Portrait of the Mother as a Young Woman by Friedrich Christian Delius
Jamie Bulloch, tr. New York. Farrar, Straus & Giroux. 2012. ISBN 9780374533298
“Walk, young lady, walk if you want to walk . . .” So begins the narrative journey of this elegant 2006 novella, which takes us on an hour-long walk through 1943 Rome, described in a single sentence. Swept along by the rhythm of Delius’s prose, we follow the young, pregnant German protagonist as she makes her way to the Lutheran church to hear a Bach concert. Along the way, we encounter not only a flâneuse’s vision of the city under fascism but also the thoughts, hopes, and fears of a Wehrmacht soldier’s wife at the height of World War II.
Because she is based on the author’s own mother (Delius was born in Rome in 1943), the symbolically named Margarethe possesses a story at once very specific and also prototypical of her generation. Without hyperbole, Delius shows us how Margarethe has fully embraced and internalized the nationalist, racist, and sexist ideologies of National Socialism, which simultaneously privilege and victimize her. In the best tradition of the Italian journey narrative—epitomized by Goethe and Thomas Mann—Rome functions as a mirror on Germany here, and the contrasts between urban and rural, south and north, Catholic and Lutheran cause a rising ambivalence that Margarethe is quick to suppress. Thus she celebrates the fact that “she of all people was permitted to live in this world city, in this city of all cities,” only to avow that “she did not wish to be diverted from the two tasks she had, bringing her child into the world, if that should be God’s will, and to be as close as possible to her husband.”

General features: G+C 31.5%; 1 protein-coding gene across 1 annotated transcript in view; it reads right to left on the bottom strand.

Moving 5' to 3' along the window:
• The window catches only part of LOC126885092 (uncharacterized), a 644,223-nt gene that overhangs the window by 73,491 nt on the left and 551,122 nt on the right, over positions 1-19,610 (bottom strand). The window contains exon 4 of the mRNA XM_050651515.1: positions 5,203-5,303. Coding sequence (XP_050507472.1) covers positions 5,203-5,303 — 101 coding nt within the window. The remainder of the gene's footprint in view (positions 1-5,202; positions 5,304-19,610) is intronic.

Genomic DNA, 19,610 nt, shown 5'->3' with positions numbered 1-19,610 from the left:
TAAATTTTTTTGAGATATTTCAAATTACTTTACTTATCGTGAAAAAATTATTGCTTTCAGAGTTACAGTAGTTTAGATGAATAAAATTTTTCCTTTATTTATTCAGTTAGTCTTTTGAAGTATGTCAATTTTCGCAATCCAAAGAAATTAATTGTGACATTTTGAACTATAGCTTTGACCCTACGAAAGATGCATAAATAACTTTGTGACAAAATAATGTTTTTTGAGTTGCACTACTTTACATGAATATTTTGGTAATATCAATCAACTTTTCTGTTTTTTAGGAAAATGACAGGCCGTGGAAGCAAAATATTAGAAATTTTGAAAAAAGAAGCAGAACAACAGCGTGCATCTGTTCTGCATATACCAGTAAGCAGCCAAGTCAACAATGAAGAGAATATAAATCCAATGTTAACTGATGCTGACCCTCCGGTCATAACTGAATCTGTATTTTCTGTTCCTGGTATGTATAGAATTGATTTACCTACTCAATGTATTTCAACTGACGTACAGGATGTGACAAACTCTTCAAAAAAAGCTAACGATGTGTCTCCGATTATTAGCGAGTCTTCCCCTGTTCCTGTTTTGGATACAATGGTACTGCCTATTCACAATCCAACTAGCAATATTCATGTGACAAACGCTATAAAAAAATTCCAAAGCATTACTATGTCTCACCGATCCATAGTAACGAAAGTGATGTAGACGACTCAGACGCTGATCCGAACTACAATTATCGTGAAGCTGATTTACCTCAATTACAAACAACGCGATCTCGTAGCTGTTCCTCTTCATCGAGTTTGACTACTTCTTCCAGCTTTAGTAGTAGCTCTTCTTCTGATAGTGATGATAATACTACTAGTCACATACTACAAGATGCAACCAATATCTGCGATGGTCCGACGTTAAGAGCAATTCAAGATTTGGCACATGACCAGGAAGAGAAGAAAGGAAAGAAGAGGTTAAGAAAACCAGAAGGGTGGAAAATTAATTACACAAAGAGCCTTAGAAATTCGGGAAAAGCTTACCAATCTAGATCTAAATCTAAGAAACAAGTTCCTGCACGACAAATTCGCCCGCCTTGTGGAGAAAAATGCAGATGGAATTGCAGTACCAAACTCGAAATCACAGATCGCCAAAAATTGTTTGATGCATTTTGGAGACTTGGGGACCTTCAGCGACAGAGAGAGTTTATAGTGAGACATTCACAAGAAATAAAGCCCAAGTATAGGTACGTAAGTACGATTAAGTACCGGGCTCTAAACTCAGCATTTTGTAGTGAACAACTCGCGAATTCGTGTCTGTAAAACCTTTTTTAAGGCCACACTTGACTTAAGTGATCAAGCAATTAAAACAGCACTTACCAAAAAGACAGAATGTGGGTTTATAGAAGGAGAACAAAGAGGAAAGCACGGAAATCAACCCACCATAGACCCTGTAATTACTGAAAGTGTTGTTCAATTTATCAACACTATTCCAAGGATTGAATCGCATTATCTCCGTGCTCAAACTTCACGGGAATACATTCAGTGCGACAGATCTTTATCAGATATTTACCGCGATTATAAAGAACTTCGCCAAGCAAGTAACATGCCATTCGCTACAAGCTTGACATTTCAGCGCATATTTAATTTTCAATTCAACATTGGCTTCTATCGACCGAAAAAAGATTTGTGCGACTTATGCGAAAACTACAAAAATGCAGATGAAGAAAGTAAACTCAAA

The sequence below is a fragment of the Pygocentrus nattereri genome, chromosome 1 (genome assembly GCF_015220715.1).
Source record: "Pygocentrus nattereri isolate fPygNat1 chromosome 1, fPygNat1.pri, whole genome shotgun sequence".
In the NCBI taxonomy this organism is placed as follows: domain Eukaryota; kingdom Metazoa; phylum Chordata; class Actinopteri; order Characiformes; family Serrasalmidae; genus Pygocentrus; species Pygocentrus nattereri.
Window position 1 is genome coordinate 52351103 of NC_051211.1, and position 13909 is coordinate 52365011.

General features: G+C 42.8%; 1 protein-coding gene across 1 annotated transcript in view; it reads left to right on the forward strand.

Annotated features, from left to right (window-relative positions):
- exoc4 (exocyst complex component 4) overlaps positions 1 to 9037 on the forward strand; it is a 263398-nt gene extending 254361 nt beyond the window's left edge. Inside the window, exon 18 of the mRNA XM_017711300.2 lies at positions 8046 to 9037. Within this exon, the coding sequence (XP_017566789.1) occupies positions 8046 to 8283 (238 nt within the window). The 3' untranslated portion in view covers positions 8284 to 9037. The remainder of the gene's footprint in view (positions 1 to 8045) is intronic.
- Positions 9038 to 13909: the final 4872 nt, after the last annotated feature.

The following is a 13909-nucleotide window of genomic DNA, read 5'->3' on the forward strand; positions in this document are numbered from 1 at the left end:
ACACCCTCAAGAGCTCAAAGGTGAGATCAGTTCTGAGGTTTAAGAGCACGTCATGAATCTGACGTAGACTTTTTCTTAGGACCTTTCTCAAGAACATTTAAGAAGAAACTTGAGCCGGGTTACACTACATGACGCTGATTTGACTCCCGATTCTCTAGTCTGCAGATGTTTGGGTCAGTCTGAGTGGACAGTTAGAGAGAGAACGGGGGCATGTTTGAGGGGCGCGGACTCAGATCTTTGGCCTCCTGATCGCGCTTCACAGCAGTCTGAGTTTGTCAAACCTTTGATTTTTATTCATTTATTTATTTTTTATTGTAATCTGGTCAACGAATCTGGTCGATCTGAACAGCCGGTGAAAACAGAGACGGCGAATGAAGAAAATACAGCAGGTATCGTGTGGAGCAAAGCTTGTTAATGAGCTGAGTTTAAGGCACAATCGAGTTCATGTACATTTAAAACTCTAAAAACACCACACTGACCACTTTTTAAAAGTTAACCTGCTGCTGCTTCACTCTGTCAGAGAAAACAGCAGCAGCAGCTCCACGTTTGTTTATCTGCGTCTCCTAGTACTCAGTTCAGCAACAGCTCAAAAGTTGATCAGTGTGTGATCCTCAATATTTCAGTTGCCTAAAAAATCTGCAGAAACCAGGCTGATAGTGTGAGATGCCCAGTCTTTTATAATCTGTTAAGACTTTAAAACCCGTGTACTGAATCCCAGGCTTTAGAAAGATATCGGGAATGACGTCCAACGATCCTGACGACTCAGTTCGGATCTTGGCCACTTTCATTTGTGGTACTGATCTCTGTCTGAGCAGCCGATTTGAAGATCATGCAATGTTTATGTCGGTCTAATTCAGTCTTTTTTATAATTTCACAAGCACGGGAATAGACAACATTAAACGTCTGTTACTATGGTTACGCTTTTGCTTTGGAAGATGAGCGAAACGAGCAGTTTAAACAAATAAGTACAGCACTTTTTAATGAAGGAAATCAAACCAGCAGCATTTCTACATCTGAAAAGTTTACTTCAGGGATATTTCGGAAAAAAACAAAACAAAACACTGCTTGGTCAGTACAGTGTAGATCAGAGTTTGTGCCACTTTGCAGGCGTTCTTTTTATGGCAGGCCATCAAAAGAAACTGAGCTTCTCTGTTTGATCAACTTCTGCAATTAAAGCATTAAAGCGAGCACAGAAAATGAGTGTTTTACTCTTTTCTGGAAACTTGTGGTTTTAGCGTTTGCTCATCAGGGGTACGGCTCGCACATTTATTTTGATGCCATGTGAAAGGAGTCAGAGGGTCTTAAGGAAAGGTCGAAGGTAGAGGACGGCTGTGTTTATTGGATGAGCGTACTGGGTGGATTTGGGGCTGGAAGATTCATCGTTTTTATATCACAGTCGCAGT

One of Germany’s most significant literary voices, Delius won the prestigious Georg Büchner Prize in 2011, but he remains inexplicably unknown in the English-speaking world. Like many writers of his generation, Delius has taken twentieth-century German history as his primary subject. In works like Der Sonntag, an dem ich Weltmeister wurde (1994; The day I became world champion) and Mein Jahr als Mörder (2004; My year as a murderer), he combines autobiography and documentary to explore the connections between personal lives and political events: we experience West Germany’s celebrated soccer victory in the 1954 World Cup through the perspective of an eleven-year-old boy; and a young university student describes his quest for justice in contemplating the murder of a former Nazi judge in 1968.
Portrait of the Mother as a Young Woman, currently Delius’s only work readily available in English, follows this model by presenting a highly subjective, eyewitness account that sheds light on the complexities of history. Jamie Bulloch’s excellent translation renders the novella’s single sentence entirely readable in English, and we follow it breathlessly to its final clause, on page 119, where Margarethe resolves to record what she has seen that day “and to relate it all to her beloved far away in Africa, today if possible, after supper, in a long letter.” With this final period, the narrative brings us full circle, suggesting the way that the letter, written by Delius’s mother to his father shortly before his birth, formed the basis for the author’s own imaginative account of this historical day.
Hester D. Baer
University of Oklahoma